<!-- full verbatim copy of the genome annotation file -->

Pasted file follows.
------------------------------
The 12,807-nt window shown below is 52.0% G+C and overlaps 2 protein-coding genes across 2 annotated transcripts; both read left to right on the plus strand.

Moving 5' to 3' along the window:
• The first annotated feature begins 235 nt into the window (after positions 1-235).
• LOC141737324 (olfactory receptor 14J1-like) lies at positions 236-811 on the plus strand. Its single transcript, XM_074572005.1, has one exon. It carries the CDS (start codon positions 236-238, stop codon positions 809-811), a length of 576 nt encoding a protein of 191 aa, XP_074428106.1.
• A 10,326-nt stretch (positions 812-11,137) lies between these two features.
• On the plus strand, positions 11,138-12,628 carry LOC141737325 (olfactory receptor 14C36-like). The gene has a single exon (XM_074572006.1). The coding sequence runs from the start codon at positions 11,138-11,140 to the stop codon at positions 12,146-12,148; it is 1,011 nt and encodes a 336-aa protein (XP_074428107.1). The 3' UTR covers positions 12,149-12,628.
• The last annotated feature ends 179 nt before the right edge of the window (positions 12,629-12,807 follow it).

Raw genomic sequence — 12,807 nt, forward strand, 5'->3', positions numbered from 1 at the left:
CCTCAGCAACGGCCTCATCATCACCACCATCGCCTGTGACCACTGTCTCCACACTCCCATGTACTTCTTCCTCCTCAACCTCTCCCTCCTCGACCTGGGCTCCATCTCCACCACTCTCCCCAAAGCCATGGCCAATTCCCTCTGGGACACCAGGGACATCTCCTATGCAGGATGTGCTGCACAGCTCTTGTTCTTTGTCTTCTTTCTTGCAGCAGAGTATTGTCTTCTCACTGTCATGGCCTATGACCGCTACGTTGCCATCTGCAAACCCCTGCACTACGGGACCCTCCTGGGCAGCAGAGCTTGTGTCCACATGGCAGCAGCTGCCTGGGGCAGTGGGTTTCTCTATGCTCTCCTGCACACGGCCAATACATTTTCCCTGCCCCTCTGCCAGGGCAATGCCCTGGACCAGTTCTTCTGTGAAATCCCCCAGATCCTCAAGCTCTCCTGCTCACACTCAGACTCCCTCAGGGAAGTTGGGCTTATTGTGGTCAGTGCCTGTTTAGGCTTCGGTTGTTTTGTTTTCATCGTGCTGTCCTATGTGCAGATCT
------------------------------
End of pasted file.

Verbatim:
The 12,807-nt window shown below is 52.0% G+C and overlaps 2 protein-coding genes across 2 annotated transcripts; both read left to right on the plus strand.

Moving 5' to 3' along the window:
• The first annotated feature begins 235 nt into the window (after positions 1-235).
• LOC141737324 (olfactory receptor 14J1-like) lies at positions 236-811 on the plus strand. Its single transcript, XM_074572005.1, has one exon. It carries the CDS (start codon positions 236-238, stop codon positions 809-811), a length of 576 nt encoding a protein of 191 aa, XP_074428106.1.
• A 10,326-nt stretch (positions 812-11,137) lies between these two features.
• On the plus strand, positions 11,138-12,628 carry LOC141737325 (olfactory receptor 14C36-like). The gene has a single exon (XM_074572006.1). The coding sequence runs from the start codon at positions 11,138-11,140 to the stop codon at positions 12,146-12,148; it is 1,011 nt and encodes a 336-aa protein (XP_074428107.1). The 3' UTR covers positions 12,149-12,628.
• The last annotated feature ends 179 nt before the right edge of the window (positions 12,629-12,807 follow it).

Raw genomic sequence — 12,807 nt, forward strand, 5'->3', positions numbered from 1 at the left:
CCTCAGCAACGGCCTCATCATCACCACCATCGCCTGTGACCACTGTCTCCACACTCCCATGTACTTCTTCCTCCTCAACCTCTCCCTCCTCGACCTGGGCTCCATCTCCACCACTCTCCCCAAAGCCATGGCCAATTCCCTCTGGGACACCAGGGACATCTCCTATGCAGGATGTGCTGCACAGCTCTTGTTCTTTGTCTTCTTTCTTGCAGCAGAGTATTGTCTTCTCACTGTCATGGCCTATGACCGCTACGTTGCCATCTGCAAACCCCTGCACTACGGGACCCTCCTGGGCAGCAGAGCTTGTGTCCACATGGCAGCAGCTGCCTGGGGCAGTGGGTTTCTCTATGCTCTCCTGCACACGGCCAATACATTTTCCCTGCCCCTCTGCCAGGGCAATGCCCTGGACCAGTTCTTCTGTGAAATCCCCCAGATCCTCAAGCTCTCCTGCTCACACTCAGACTCCCTCAGGGAAGTTGGGCTTATTGTGGTCAGTGCCTGTTTAGGCTTCGGTTGTTTTGTTTTCATCGTGCTGTCCTATGTGCAGATCT